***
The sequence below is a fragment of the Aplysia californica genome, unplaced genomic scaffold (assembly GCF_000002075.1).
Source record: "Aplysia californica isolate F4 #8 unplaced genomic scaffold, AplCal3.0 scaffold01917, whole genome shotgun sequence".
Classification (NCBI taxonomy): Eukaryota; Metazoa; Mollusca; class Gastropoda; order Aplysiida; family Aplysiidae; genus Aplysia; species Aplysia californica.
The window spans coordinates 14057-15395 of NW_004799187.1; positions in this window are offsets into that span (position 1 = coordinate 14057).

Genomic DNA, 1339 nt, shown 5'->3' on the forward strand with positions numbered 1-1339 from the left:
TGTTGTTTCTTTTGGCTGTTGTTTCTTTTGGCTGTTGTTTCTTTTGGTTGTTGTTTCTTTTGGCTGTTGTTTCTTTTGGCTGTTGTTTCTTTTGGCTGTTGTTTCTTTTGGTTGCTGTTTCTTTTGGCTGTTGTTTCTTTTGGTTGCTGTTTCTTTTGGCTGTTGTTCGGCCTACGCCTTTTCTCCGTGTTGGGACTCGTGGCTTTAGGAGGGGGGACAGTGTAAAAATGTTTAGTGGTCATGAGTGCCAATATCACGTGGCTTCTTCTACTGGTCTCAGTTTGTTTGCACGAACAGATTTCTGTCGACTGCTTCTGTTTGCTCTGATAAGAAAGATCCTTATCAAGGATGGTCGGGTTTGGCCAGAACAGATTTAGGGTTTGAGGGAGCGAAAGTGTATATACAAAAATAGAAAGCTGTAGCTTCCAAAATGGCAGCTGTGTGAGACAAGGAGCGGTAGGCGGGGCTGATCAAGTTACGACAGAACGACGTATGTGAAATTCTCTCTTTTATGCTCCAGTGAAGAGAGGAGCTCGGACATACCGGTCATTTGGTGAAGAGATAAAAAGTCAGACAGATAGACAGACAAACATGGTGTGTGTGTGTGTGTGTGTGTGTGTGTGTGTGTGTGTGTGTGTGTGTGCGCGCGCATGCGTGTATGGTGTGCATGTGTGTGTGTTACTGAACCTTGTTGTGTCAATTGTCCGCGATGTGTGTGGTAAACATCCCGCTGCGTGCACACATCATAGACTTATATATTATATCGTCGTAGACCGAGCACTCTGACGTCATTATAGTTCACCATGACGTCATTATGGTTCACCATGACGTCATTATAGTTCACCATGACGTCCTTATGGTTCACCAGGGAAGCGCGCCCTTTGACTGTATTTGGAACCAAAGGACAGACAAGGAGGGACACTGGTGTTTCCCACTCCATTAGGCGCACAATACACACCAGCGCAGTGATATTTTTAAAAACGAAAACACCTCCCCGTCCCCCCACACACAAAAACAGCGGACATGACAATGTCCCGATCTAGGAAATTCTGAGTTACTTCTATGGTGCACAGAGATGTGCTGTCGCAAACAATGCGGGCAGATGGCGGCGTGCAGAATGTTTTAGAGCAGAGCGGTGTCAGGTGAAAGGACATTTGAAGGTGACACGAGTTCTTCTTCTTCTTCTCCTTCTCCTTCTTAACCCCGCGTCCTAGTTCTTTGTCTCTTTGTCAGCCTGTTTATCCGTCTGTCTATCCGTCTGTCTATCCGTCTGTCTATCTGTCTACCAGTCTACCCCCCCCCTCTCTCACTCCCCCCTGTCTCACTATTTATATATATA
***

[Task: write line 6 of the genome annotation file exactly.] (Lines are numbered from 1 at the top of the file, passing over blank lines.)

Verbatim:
TGTTGTTTCTTTTGGCTGTTGTTTCTTTTGGCTGTTGTTTCTTTTGGTTGTTGTTTCTTTTGGCTGTTGTTTCTTTTGGCTGTTGTTTCTTTTGGCTGTTGTTTCTTTTGGTTGCTGTTTCTTTTGGCTGTTGTTTCTTTTGGTTGCTGTTTCTTTTGGCTGTTGTTCGGCCTACGCCTTTTCTCCGTGTTGGGACTCGTGGCTTTAGGAGGGGGGACAGTGTAAAAATGTTTAGTGGTCATGAGTGCCAATATCACGTGGCTTCTTCTACTGGTCTCAGTTTGTTTGCACGAACAGATTTCTGTCGACTGCTTCTGTTTGCTCTGATAAGAAAGATCCTTATCAAGGATGGTCGGGTTTGGCCAGAACAGATTTAGGGTTTGAGGGAGCGAAAGTGTATATACAAAAATAGAAAGCTGTAGCTTCCAAAATGGCAGCTGTGTGAGACAAGGAGCGGTAGGCGGGGCTGATCAAGTTACGACAGAACGACGTATGTGAAATTCTCTCTTTTATGCTCCAGTGAAGAGAGGAGCTCGGACATACCGGTCATTTGGTGAAGAGATAAAAAGTCAGACAGATAGACAGACAAACATGGTGTGTGTGTGTGTGTGTGTGTGTGTGTGTGTGTGTGTGTGTGTGTGTGCGCGCGCATGCGTGTATGGTGTGCATGTGTGTGTGTTACTGAACCTTGTTGTGTCAATTGTCCGCGATGTGTGTGGTAAACATCCCGCTGCGTGCACACATCATAGACTTATATATTATATCGTCGTAGACCGAGCACTCTGACGTCATTATAGTTCACCATGACGTCATTATGGTTCACCATGACGTCATTATAGTTCACCATGACGTCCTTATGGTTCACCAGGGAAGCGCGCCCTTTGACTGTATTTGGAACCAAAGGACAGACAAGGAGGGACACTGGTGTTTCCCACTCCATTAGGCGCACAATACACACCAGCGCAGTGATATTTTTAAAAACGAAAACACCTCCCCGTCCCCCCACACACAAAAACAGCGGACATGACAATGTCCCGATCTAGGAAATTCTGAGTTACTTCTATGGTGCACAGAGATGTGCTGTCGCAAACAATGCGGGCAGATGGCGGCGTGCAGAATGTTTTAGAGCAGAGCGGTGTCAGGTGAAAGGACATTTGAAGGTGACACGAGTTCTTCTTCTTCTTCTCCTTCTCCTTCTTAACCCCGCGTCCTAGTTCTTTGTCTCTTTGTCAGCCTGTTTATCCGTCTGTCTATCCGTCTGTCTATCCGTCTGTCTATCTGTCTACCAGTCTACCCCCCCCCTCTCTCACTCCCCCCTGTCTCACTATTTATATATATA